Put money in a Lifetime ISA (LISA) and the state chucks an extra 25 per cent on top, up to £1,000 every year.
This makes it the powerhouse financial move. To open a LISA, which is a tax-free savings account, you need to be aged at least 18 and you can get one up until the day before your 40th birthday.
It’s worth doing for those already thinking about getting on the property ladder and for those for whom it’s still a distant dream (and yes, parents, if you’ve money to give your 18 year-old, this is where to suggest they put it).
Here are my key need-to-knows.
It’s only for someone who’s never owned or part-owned a home
You can use it to buy any residential property (not buy-to-let) costing up to £450,000.
You get a 25 per cent bonus on everything, up to £4,000 per tax year, you put in until you’re aged 50.
So, if you save £1,000, you'll have £1,250, and if you save the full £4,000, you'll have £5,000.Each person has their own LISA, so couples can have one each.
Two first-time buyers, buying a property together costing £450,000 or less, can both open one and save in it, doubling the bonus.A first-time buyer, buying with someone who’s already owned, can still get the bonus. Again, this is because it’s an individual product.
You need to have your LISA open for at least a year to use it to buy a house
Everyone should open up a LISA with £1 plus now. There’s a built-in year long wait with LISAs. So even if you’re not ready to start saving, open it with £1 to get the clock started, then when you are ready, there’s no wait.
If not, withdraw the £1 and you’ll get 94p back – no biggie.
LISAs can be used for your home exchange and mortgage deposits
When you’re ready to buy, your house purchase solicitor will need to sort out the money for you.
It can help with both the deposit you need to give the seller, and to reduce the mortgage needed.
LISAs can also be used for retirement savings. The money and bonus can also be taken out once you hit age 60.
Though for most people, especially those who are employed, this isn’t quite as efficient as putting money in a pension.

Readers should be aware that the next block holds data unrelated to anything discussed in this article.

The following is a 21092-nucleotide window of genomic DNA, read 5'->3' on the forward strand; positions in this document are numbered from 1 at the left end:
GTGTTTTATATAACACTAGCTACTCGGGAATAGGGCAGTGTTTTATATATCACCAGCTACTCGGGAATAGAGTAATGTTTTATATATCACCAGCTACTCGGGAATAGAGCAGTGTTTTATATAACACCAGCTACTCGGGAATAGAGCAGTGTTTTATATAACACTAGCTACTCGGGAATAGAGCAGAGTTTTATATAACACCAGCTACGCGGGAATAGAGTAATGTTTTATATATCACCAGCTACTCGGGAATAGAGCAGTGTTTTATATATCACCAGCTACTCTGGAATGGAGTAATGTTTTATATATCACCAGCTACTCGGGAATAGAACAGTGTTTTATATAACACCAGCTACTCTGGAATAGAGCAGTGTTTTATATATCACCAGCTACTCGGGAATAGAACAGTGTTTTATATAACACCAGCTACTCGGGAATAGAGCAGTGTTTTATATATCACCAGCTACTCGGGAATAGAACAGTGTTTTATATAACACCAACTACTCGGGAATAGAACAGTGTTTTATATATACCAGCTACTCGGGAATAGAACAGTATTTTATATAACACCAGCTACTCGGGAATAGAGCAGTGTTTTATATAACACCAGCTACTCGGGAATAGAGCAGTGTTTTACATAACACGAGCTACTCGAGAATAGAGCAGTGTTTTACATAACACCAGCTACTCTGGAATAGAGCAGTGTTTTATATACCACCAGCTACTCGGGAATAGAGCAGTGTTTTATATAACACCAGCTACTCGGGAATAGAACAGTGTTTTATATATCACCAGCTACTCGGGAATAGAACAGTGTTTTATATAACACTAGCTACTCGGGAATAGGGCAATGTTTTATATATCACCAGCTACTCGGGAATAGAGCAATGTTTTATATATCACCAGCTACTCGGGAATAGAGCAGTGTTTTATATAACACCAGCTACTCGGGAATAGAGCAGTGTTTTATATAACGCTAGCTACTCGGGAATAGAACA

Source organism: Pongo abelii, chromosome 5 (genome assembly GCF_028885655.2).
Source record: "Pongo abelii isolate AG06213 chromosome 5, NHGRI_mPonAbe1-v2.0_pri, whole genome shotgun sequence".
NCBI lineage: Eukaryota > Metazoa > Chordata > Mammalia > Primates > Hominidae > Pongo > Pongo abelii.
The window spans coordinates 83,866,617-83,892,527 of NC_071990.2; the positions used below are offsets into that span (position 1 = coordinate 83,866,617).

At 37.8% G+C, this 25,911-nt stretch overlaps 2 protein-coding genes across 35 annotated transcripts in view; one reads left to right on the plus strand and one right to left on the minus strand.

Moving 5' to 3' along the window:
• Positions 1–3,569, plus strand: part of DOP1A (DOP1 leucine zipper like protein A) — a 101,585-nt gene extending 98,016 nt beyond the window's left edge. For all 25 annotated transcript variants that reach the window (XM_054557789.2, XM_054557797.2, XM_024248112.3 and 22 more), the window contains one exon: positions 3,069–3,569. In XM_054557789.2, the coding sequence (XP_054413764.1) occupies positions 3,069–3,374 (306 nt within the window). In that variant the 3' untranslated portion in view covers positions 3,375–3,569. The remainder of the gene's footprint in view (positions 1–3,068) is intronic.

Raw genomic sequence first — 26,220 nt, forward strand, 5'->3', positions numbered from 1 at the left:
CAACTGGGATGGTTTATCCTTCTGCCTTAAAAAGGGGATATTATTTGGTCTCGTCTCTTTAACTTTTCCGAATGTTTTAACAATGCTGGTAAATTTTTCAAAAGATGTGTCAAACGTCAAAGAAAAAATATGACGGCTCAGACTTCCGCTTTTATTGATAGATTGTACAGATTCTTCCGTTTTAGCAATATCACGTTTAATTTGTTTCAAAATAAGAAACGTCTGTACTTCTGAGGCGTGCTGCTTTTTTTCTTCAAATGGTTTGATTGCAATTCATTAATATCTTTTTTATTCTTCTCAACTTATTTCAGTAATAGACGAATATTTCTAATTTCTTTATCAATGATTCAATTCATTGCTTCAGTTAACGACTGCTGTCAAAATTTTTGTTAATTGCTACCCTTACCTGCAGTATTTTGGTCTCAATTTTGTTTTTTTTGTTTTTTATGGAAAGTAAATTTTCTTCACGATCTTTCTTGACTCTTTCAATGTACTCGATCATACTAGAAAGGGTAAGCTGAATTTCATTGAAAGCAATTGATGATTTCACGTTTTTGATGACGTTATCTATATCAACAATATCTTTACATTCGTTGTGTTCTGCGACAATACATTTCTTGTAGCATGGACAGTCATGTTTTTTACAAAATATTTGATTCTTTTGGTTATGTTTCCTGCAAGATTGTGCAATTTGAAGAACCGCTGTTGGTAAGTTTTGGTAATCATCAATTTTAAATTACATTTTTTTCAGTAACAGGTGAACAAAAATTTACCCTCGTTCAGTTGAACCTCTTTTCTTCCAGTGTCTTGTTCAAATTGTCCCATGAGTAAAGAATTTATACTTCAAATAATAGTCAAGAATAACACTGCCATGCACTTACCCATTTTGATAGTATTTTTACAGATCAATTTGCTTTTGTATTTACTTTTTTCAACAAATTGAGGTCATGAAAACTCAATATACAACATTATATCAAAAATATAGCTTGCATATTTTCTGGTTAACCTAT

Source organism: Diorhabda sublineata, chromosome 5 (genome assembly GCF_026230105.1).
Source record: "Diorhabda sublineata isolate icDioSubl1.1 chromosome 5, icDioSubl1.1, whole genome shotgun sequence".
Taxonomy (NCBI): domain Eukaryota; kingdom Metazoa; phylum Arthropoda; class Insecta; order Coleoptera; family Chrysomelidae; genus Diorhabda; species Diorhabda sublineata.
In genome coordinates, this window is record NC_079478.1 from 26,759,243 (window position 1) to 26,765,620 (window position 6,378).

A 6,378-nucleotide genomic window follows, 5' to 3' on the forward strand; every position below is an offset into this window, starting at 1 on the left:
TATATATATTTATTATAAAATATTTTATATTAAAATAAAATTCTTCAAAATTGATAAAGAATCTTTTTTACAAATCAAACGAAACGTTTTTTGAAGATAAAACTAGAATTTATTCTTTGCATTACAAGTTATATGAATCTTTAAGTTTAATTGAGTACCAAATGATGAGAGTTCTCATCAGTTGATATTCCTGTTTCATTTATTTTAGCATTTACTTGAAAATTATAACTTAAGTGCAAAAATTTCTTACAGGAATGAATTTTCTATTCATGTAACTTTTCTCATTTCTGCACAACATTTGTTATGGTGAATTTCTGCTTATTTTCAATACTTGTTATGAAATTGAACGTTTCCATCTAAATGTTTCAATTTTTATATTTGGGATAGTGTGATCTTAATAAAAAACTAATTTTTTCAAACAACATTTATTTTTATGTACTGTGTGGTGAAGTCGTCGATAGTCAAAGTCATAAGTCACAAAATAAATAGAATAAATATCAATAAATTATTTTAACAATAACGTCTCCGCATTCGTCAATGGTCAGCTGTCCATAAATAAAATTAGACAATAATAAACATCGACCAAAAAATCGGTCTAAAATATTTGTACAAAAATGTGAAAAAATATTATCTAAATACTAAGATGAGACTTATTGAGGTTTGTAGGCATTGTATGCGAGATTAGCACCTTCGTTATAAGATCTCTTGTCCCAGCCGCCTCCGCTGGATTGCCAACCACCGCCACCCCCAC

Withdraw cash for anything else, and there’s a penalty
You can take your money out whenever you want, but if it’s not for the property – or at retirement – there’ll be a 25 per cent penalty (remember you’ve already been given a 25 per cent bonus).
The maths works out that for every £100 you put in, you get £93.75 back, so only put in money you know you’ll use for buying a qualifying home or for retirement.
You can have a LISA alongside other ISAs
The overall ISA limit is £20,000 in the 2021/22 tax year. You’re allowed to split this between a LISA (up to the max £4,000) and put the remainder in a cash ISA, stocks and shares ISA and/or an innovative finance ISA in the same tax year.
The number of providers offering LISAs is limited
There are two flavours of LISA: cash LISAs, which are savings accounts, and stocks and shares LISAs for those who want to invest.
Sadly, supply of LISAs is limited as providers are nervous that if people put money in them for retirement when it’s not right for them, they could face mis-selling claims.
This is a LISA design fault that I and others warned about from the early days, but sadly it’s never been dealt with. Yet that shouldn’t put first-time buyers off.
The top LISA providers and rates can change at any time, so to find the current top payers go to the constantly updated guide at www.moneysavingexpert.com/LISAs.
You’ll also find information there on the best stocks and shares LISA options – though those tend to be best for those planning on not using the money for at least five years.Should I shift my Help to Buy ISA to a LISA?
LISAs launched in 2017, as a replacement for the similar Help to Buy ISA. You can’t open a Help to Buy ISA anymore, but the question those who have one always ask me is: should I shift it to a LISA?
Both pay a 25 per cent bonus, but there are some key differences. The big advantage LISAs have is that they let you put more money in, so you can get a bigger bonus. Meanwhile, Help to Buy ISAs start quicker, and you can take the cash out for any reason without penalty.
My full explanation of which is best is at www.moneysavingexpert.com/Help2BuyOrLISA, but in a nutshell…If you'll definitely buy a home for less than the LISA maximum of £450,000, are aged 18 to 39, and you won’t do it within a year of opening, and can max out the savings, it may be worth switching to a LISA as you will get a bigger bonus.Yet if you're buying quickly, you're 40 or over, or you're not 100 per cent sure you'll buy at all, then it's safer to stick with your H2B ISA.